Pilgrimage to the Perfume Pagoda
In Vietnam, the days after TET are days of pilgrimage. The Vietnamese troop to the temple to honour and make offering to the gods so the new year will be full of blessing.
The Perfume Pagoda is one of the top temples visited during this time.
Each pilgrim has his or her own favourite temple based on tradition and family and just a feeling of comfort.
My tai chi master goes with his wife to a temple about an hour’s drive from Hanoi perched on top of a hill and that requires a walk of nearly about 5 hours.
For days after that, their aches would be a reminder of their proximity to the gods and the pains bring them a type of satisfaction.
While each Vietnamese has a favourite temple, the most popular for those in Hanoi is the Perfume Pagoda.
About two hours drive from the centre of Hanoi, the pagoda can be reached after a boat ride on the Perfume River through the classically Asian hills and jungle.
For most pilgrims the starting point is the Yen wharf where boats await to ferry you for a negotiated fee.
Paddle Boats to the Perfume Pagoda
The misty morning paddle features chirping of the birds and the bubbling of the river highlighting the early blooms of the glorious pink lotus clustered by nature in ways that transcend any artist’s sense of aesthetic. Fishers in their tiny boats and utter silence have a real calming effect.
The voyage itself is part of the pilgrimage. However, immediately after Tet is the peak season and you will join a navy of pilgrims floating down. Quiet contemplation is better left for the off season. For now, we enjoy the hustle and bustle and the excitement of the pilgrimage crowd.
The Perfume Pagoda: A Complex of Shrines
Remember, the Perfume Pagoda is not just one temple but a complex of shrines spread out on the Hu’ong Tich mountain.
On the boat trip, you can stop and visit some of the temples, villages and pagodas and while there, listen to the chanting of the monks, light some incense and have a sense of the sacrifice that the ancient monks made in building these shrines to help them focus their days on contemplation.
Local crafts are also laid out to attract the tourist in your heart.
The Trinh Shrine
For most pilgrims, the first stop is the Trinh Shrine where they “present” or register themselves. They then proceed to Tro wharf and from there travel on foot to Thien Tru Pagoda visiting Tien and Giai Oan temple where according to legend, Buddha once stopped to cleanse himself.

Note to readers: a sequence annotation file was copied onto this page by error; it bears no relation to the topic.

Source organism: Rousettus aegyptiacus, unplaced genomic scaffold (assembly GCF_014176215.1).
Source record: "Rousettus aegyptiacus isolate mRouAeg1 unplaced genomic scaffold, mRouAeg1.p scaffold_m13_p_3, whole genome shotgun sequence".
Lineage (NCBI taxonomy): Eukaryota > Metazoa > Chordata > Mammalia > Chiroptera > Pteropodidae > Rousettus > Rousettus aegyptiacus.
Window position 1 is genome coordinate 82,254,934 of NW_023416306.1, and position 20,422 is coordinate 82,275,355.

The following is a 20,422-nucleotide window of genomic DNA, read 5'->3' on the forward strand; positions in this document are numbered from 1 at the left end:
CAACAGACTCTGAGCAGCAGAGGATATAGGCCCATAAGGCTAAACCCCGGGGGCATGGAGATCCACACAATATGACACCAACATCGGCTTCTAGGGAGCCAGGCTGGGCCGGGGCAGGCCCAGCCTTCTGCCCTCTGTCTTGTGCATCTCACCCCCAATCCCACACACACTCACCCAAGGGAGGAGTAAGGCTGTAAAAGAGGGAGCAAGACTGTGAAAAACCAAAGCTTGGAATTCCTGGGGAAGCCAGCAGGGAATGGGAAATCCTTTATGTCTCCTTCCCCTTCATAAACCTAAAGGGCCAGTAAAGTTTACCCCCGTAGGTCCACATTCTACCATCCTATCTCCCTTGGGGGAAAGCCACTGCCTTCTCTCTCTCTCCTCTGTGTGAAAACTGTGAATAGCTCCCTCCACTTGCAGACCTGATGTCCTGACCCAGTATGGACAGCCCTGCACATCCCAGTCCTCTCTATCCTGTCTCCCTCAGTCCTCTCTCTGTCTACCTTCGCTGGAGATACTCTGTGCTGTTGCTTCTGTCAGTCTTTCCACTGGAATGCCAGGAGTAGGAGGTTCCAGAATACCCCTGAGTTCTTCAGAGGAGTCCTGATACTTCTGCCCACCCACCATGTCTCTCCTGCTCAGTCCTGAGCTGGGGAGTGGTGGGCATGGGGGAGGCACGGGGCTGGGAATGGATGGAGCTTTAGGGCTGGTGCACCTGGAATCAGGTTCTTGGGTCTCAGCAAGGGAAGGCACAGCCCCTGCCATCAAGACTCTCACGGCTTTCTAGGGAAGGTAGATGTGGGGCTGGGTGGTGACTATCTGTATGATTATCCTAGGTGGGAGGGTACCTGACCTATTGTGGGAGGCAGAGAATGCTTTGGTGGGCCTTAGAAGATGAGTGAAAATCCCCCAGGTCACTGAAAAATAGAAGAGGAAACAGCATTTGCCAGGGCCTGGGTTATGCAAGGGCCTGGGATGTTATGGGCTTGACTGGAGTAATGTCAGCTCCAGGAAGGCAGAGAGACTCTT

So for the pilgrims, their stop here is to wash their face and hands in the Long Tuyen well to get rid of past karmas. Then, pilgrims visit the Tuyet Kihn cave and worship the Goddess of the Mountains at Cua Vong shrine and Phat Tich Shrine believed to have a stone which preserved Quan Am’s footprint.
Many Vietnamese prefer to go up and make their pilgrimage on foot but for those who find this taxing, there is a cable car. Know that during the pilgrimage season, there is often a long wait.
The view from the cable car is stunning although the walk will bring you closer to the unique features of the area. The path is full of stalls from which you can buy souvenirs and sample local snacks and for those with tough stomachs, exotic meat from the forest.
Huong Tich Cave
The reward at the end of this long march is the Huong Tich cave with the Chua Trong or Inner Temple also referred to as the Perfume Temple.
The cave is full of statues of various images of Buddha with symbols of worship for those on pilgrimage. But what the locals go for are the stalagmites and stalactites, each of these descriptively named .....like Heap of Coins, Rice Box, Gold Tree, Silver Tree, Basket of Silk Worms and other names of prosperity and blessing.
Some pilgrims also gather drops of water from these stalactites and stalagmites believing that these give them prosperity and fertility.
Legend of Quan Am in the Phat Tich Temple
For the tourists, the legends that have come after centuries of worship are very interesting. One that is truly believed in is the legend that Quan Am (Bodhisattva) stayed in this Huong Tich Pagoda and as evidence, there is the preserved Quan Am footprint in Phat Tich Temple.
The Vietnamese also appreciate the beauty of the Temples with their cascades of flowers and the dreamy mistyness of the jungle. Vietnamese poets extolled its beauty as in Nguyen Nhuoc Phap’s poem with these lines:
...The grotto is hidden in green vegetation:
Its ceiling is embroidered with stalactites
Which look like pearls….
The Perfume river system with its fishermen and their small boats, the river plants with their attractive flowers and the view of the mountains, offers tourists a respite from the city and a really worthwhile chance to celebrate with the pilgrims.